This section provides syllabus related teaching and learning opportunities for students in the subjects of English, History, Geography, Science, Visual Arts and Languages.
The learning concepts of challenge, change, caring, community and commemoration form the focus of the teaching and learning. Questions for discussion and further investigation are listed for each concept.
For each subject area, teaching and learning activities are listed, the learning concepts are expanded and the syllabus outcomes and content are provided.
Through integrated learning, students can be engaged in inquiry that is relevant and that develops deep understanding of big ideas. Integrated learning provides opportunities to engage all students.
What is integrated learning?
Deep learning that draws on more than one discipline, and that is situated in authentic and engaging contexts for students.
Integrated learning is when a teacher or teachers draw on two or more learning areas to construct teaching and learning sequences to create deep learning in authentic contexts. Integrated learning explores key concepts, skills and processes from the syllabuses and their relationships to the real world. Students are engaged in inquiry that is relevant and that develops deep understanding of these big ideas.
'Research has consistently shown that students in integrated programs demonstrate academic performance equal to, or better than, students in discipline-based programs.' Drake & Reid (2010) page 1
‘Recent research on the brain affirms what many teachers know experientially. Students learn by making connections; the more connections they can make, the more they can learn,’ Caine & Caine, as cited in Drake & Burns (2004) page 26
‘Integrated approaches to teaching and learning are not new. A century ago, John Dewey and his contemporaries suggested that by applying ideas from one discipline to another, students would come to appreciate the interconnection of ideas and the relevance of their schooling.’ John Wallace, G. V. (2005)
Students explore the First World War origins of words and phrases commonly used today. They use Google Ngram Viewer to plot the frequency of some of the ‘trench talk’ words. Students analyse the results and write a brief history of one word’s usage. View English Stage 4.
Using the documentary Archdukes, Cynicism and World War I: Crash Course World History #36, students analyse the techniques documentary makers use to engage their audience. Students write an analysis of two moments in the documentary when Green uses humour as a way of engaging his audience.
Students use the texts Archdukes, Cynicism and World War I: Crash Course World History #36, The Soldier by Rupert Brooke and The Hero by Siegfried Sassoon to examine ways in which writers were influenced by the events of the First World War. Students write a response explaining influences on writers. View English Stage 5.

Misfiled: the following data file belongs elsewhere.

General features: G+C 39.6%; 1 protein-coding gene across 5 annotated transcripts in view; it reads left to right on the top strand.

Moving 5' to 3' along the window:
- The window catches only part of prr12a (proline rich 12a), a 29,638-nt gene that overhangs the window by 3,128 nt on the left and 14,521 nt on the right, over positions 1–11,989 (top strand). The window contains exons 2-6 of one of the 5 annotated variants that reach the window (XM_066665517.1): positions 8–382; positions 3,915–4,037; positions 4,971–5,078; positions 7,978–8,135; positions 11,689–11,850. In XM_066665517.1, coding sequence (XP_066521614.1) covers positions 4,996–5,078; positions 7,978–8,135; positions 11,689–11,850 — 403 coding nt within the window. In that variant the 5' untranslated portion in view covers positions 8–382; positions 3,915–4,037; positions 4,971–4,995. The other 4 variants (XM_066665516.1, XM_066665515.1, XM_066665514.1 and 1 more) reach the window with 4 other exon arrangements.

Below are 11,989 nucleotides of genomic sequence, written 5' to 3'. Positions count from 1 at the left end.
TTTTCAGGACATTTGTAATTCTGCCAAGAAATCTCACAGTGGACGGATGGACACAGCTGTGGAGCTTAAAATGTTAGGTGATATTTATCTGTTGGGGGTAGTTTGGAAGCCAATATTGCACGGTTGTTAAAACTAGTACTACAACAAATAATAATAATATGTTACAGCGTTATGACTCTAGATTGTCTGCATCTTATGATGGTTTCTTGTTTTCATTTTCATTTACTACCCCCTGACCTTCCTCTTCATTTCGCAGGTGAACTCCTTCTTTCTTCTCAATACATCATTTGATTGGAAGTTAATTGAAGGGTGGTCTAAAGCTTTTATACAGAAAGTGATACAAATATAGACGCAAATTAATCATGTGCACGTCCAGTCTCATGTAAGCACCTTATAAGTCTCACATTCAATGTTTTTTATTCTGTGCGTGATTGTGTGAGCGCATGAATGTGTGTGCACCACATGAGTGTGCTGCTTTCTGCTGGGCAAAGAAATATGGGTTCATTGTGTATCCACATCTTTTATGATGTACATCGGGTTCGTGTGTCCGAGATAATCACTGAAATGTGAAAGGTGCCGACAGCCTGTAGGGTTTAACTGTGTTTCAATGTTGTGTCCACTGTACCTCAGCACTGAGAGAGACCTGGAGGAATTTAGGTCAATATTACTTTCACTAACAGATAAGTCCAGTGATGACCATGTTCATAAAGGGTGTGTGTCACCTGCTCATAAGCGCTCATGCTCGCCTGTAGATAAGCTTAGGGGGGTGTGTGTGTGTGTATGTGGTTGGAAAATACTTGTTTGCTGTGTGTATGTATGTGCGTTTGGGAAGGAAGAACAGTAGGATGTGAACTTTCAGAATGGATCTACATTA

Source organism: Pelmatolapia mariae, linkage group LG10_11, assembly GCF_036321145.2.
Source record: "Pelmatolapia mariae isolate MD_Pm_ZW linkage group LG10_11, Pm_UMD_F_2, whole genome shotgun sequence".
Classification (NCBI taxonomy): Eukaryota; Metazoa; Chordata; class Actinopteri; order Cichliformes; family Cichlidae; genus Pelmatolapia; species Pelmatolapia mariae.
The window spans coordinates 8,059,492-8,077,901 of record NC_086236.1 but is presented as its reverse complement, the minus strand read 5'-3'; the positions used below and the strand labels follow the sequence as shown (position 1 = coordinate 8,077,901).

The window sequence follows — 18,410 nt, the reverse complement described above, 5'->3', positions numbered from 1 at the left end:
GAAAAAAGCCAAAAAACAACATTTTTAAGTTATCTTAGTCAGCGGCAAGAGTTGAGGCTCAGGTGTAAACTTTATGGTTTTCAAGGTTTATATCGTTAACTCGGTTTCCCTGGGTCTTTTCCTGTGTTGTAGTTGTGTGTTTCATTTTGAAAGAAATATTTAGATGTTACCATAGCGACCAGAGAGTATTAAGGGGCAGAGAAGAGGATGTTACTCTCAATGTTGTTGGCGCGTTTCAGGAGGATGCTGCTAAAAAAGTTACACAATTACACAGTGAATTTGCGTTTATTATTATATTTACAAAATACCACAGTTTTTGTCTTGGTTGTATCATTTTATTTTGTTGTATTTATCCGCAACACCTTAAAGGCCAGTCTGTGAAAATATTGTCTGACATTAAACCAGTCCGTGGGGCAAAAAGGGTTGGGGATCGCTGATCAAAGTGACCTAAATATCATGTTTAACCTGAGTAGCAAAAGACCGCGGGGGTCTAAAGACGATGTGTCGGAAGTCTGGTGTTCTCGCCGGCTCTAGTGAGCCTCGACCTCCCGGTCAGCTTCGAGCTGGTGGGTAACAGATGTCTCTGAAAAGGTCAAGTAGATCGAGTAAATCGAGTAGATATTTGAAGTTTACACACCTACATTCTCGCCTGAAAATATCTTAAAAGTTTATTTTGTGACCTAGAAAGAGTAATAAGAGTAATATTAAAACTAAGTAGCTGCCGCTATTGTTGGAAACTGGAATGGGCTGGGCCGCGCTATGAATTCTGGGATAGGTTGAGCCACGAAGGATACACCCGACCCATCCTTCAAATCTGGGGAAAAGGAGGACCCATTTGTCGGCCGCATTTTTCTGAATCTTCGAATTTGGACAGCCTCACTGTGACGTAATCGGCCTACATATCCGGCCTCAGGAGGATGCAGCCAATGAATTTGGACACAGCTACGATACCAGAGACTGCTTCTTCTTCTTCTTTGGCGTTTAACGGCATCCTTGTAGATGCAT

Using a variety of primary and secondary sources, students investigate how and why Australians commemorate wars and the ways in which specific wars and campaigns are recognised. Using a range of sources, students explore varying perspectives on the Anzac legend, including that of Aboriginal and Torres Strait Islanders. Students develop and communicate their own and other perspectives. View History Stage 5.
Students undertake a case study of the landscapes and landforms of five sites on the Gallipoli Peninsula. Drawing on their analysis of the aesthetic, cultural, spiritual and economic values of the Gallipoli landscape, they describe the value of Gallipoli for tourism. Students consider competing values and provide suggestions on how these can be managed. They create a detailed tourism blog post for potential visitors to the Gallipoli Peninsula. View Geography Stage 4.
Students research an example of how changes in scientific knowledge have contributed to finding a solution to a human health issue in the context of the First World War. Students recount how evidence from a scientific discovery has changed understanding and contributed to solving a real world problem, for example, animal or plant disease, hygiene, food preservation, sewage treatment or biotechnology. View Science Stage 4.
Students examine the works by Indigenous artist Tony Albert and consider the importance of the work in reclaiming a presence for Indigenous Australians in our national military history and collections. Students experiment with printmaking to create portraits of class members, layering text and stencilling to explore concepts related to ‘green skins’, inspired by Tony Albert’s work. View Visual arts Stage 4.
Students investigate the material practice of Ben Quilty, George Lambert and Napier Wallace. They use a range of materials and artmaking techniques to create works that explore the concept of emotional representation. Students create a large-scale portrait that uses expressive lines to capture emotion and is representative of an aspect of ‘the human condition’. They consider distortion of scale to amplify aspects of emotional paradox. View Visual arts Stage 5.
Students use primary sources to research examples of propaganda posters in the target language. They examine how language, symbols and images convey the message. Students design their own poster considering symbols, images, colours and the message to be conveyed. View Languages Stage 4.
Students read letters from home and the war front written in their target language during the First World War. They research everyday life during the period. Assuming the role of family member of a soldier on the front, students write a letter either about their daily life or the challenges the soldier faces. View Languages Stage 5.